28 August 2014 Experimental study of a low-order wavefront sensor for high-contrast coronagraphic imagers: results in air and in vacuum
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For the technology development of the mission EXCEDE (EXoplanetary Circumstellar Environments and Disk Explorer)—a 0.7 m telescope equipped with a Phase-Induced Amplitude Apodization Coronagraph (PIAA- C) and a 2000-element MEMS deformable mirror, capable of raw contrasts of 10−6 at 1.2 λ/D and 10−7 above 2 λ /D — we developed two test benches simulating its key components, one in air, the other in vacuum. To achieve this level of contrast, one of the main goals is to remove low-order aberrations, using a Low-Order WaveFront Sensor (LOWFS). We tested this key component, together with the coronagraph and the wavefront control, in air at NASA Ames Research Center and in vacuum at Lockheed Martin. The LOWFS, controlling tip/tilt modes in real time at 1 kHz, allowed us to reduce the disturbances in air to 10−3 λ/D rms, letting us achieve a contrast of 2.8×10−7 between 1.2 and 2 λ/D. Tests are currently being performed to achieve the same or a better level of correction in vacuum. With those results, and by comparing them to simulations, we are able to deduce its performances on different coronagraphs— different sizes of telescopes, inner working angles, contrasts, etc. — and therefore study its contribution beyond EXCEDE.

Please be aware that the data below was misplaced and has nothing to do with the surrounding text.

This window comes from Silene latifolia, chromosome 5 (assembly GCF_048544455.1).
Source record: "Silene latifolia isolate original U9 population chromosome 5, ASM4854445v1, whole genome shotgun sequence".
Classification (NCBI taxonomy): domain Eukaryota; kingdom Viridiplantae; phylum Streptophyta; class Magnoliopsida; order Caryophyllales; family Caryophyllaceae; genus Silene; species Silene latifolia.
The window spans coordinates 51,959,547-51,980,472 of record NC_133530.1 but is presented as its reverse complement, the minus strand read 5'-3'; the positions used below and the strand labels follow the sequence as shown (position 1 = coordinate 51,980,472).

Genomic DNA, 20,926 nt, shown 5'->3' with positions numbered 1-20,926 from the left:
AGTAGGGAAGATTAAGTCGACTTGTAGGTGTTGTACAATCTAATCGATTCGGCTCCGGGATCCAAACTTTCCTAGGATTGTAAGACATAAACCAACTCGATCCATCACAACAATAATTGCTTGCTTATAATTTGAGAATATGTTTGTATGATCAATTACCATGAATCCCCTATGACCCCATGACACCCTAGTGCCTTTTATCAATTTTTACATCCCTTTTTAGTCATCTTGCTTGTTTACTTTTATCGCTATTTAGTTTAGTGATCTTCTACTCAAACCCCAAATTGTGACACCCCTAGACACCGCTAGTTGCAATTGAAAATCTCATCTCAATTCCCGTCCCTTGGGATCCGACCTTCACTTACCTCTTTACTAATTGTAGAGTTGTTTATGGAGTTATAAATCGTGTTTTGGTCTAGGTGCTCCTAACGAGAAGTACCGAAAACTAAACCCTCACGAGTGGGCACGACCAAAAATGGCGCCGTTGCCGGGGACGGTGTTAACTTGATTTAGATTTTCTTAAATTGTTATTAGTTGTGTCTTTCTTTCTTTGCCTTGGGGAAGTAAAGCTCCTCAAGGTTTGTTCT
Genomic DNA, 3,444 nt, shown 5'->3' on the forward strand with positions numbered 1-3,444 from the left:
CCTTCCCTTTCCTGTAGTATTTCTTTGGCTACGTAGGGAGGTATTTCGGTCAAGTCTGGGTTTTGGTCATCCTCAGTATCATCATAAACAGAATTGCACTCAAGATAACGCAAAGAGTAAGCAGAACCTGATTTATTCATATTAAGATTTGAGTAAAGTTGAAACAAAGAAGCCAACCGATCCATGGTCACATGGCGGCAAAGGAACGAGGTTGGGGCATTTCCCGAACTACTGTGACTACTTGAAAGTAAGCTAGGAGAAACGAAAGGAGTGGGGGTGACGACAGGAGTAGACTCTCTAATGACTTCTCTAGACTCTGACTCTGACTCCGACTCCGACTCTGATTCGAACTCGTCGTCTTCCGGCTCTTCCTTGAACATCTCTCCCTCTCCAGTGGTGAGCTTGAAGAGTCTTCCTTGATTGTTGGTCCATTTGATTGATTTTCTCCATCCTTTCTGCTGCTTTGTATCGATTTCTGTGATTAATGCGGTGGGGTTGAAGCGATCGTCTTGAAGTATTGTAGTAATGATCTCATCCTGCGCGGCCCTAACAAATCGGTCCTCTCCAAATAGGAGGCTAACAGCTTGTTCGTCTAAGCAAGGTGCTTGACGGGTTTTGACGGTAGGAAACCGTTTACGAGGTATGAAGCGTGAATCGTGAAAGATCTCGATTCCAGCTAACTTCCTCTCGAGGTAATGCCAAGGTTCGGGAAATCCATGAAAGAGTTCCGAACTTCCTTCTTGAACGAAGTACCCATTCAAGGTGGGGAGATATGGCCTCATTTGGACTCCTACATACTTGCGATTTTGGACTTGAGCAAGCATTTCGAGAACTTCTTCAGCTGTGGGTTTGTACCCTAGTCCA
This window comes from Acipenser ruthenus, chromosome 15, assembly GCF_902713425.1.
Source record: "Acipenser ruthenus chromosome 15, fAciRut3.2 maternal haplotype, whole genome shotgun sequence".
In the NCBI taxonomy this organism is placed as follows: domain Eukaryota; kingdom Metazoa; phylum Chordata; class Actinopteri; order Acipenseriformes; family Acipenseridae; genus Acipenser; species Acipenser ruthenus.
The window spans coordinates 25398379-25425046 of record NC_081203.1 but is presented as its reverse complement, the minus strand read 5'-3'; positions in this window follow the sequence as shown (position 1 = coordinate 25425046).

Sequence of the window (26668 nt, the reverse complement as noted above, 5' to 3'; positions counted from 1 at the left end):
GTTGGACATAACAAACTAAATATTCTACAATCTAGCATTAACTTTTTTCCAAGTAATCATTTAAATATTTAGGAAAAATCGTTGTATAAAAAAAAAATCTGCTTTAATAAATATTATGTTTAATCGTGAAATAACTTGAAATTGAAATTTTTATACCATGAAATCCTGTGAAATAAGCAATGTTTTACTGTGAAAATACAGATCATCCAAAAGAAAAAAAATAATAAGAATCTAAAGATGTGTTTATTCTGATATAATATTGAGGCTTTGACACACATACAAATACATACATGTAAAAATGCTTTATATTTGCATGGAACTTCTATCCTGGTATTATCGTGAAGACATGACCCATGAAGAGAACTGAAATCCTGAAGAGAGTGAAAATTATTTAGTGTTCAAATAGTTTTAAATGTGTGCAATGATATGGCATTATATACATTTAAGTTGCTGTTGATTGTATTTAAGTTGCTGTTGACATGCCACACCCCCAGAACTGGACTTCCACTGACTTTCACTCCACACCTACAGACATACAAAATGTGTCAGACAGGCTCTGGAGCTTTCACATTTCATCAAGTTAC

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Julien Lozi, Julien Lozi, Ruslan Belikov, Ruslan Belikov, Sandrine J. Thomas, Sandrine J. Thomas, Eugene Pluzhnik, Eugene Pluzhnik, Eduardo Bendek, Eduardo Bendek, Olivier Guyon, Olivier Guyon, Glenn Schneider, Glenn Schneider, } "Experimental study of a low-order wavefront sensor for high-contrast coronagraphic imagers: results in air and in vacuum", Proc. SPIE 9143, Space Telescopes and Instrumentation 2014: Optical, Infrared, and Millimeter Wave, 914322 (28 August 2014); doi: 10.1117/12.2056735; https://doi.org/10.1117/12.2056735


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